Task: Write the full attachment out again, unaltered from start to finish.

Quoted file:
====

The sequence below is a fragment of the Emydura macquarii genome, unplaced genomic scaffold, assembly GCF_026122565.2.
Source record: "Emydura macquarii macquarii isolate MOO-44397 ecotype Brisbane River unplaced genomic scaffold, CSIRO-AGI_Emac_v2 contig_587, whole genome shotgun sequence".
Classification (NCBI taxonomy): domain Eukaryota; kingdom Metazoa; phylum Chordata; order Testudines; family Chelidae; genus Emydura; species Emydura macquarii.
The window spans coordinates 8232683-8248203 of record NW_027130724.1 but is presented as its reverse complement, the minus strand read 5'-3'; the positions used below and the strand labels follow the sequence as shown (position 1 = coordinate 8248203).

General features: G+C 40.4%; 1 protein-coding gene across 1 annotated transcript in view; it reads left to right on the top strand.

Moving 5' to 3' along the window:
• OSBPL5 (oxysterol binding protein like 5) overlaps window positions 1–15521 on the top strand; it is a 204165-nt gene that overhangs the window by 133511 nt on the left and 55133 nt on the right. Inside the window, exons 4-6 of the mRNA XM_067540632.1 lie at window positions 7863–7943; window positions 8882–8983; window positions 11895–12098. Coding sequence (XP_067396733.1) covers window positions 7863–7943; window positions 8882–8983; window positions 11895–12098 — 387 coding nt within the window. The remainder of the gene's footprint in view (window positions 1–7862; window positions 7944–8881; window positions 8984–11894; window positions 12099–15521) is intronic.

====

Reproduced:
The sequence below is a fragment of the Emydura macquarii genome, unplaced genomic scaffold, assembly GCF_026122565.2.
Source record: "Emydura macquarii macquarii isolate MOO-44397 ecotype Brisbane River unplaced genomic scaffold, CSIRO-AGI_Emac_v2 contig_587, whole genome shotgun sequence".
Classification (NCBI taxonomy): domain Eukaryota; kingdom Metazoa; phylum Chordata; order Testudines; family Chelidae; genus Emydura; species Emydura macquarii.
The window spans coordinates 8232683-8248203 of record NW_027130724.1 but is presented as its reverse complement, the minus strand read 5'-3'; the positions used below and the strand labels follow the sequence as shown (position 1 = coordinate 8248203).

General features: G+C 40.4%; 1 protein-coding gene across 1 annotated transcript in view; it reads left to right on the top strand.

Moving 5' to 3' along the window:
• OSBPL5 (oxysterol binding protein like 5) overlaps window positions 1–15521 on the top strand; it is a 204165-nt gene that overhangs the window by 133511 nt on the left and 55133 nt on the right. Inside the window, exons 4-6 of the mRNA XM_067540632.1 lie at window positions 7863–7943; window positions 8882–8983; window positions 11895–12098. Coding sequence (XP_067396733.1) covers window positions 7863–7943; window positions 8882–8983; window positions 11895–12098 — 387 coding nt within the window. The remainder of the gene's footprint in view (window positions 1–7862; window positions 7944–8881; window positions 8984–11894; window positions 12099–15521) is intronic.